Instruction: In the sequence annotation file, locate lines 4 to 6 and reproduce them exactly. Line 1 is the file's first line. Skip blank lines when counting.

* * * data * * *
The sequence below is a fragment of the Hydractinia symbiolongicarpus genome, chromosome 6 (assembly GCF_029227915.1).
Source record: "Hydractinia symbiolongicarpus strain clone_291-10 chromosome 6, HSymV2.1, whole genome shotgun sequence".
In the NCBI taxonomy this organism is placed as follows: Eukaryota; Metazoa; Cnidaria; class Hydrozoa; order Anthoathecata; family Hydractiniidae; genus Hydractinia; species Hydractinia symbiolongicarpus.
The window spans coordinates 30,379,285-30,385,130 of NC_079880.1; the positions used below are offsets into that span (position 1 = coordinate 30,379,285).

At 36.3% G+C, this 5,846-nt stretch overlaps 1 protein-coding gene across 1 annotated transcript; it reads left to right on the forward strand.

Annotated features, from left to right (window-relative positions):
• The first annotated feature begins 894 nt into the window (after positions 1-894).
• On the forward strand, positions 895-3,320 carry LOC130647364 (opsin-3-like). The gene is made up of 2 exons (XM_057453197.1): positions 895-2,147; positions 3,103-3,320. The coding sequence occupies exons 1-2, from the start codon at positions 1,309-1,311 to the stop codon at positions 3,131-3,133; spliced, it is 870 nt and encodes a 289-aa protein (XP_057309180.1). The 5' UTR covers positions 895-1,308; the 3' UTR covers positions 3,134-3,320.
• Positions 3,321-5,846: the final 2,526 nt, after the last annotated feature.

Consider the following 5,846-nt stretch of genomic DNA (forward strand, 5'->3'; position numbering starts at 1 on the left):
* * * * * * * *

The window spans coordinates 30,379,285-30,385,130 of NC_079880.1; the positions used below are offsets into that span (position 1 = coordinate 30,379,285).

At 36.3% G+C, this 5,846-nt stretch overlaps 1 protein-coding gene across 1 annotated transcript; it reads left to right on the forward strand.

Annotated features, from left to right (window-relative positions):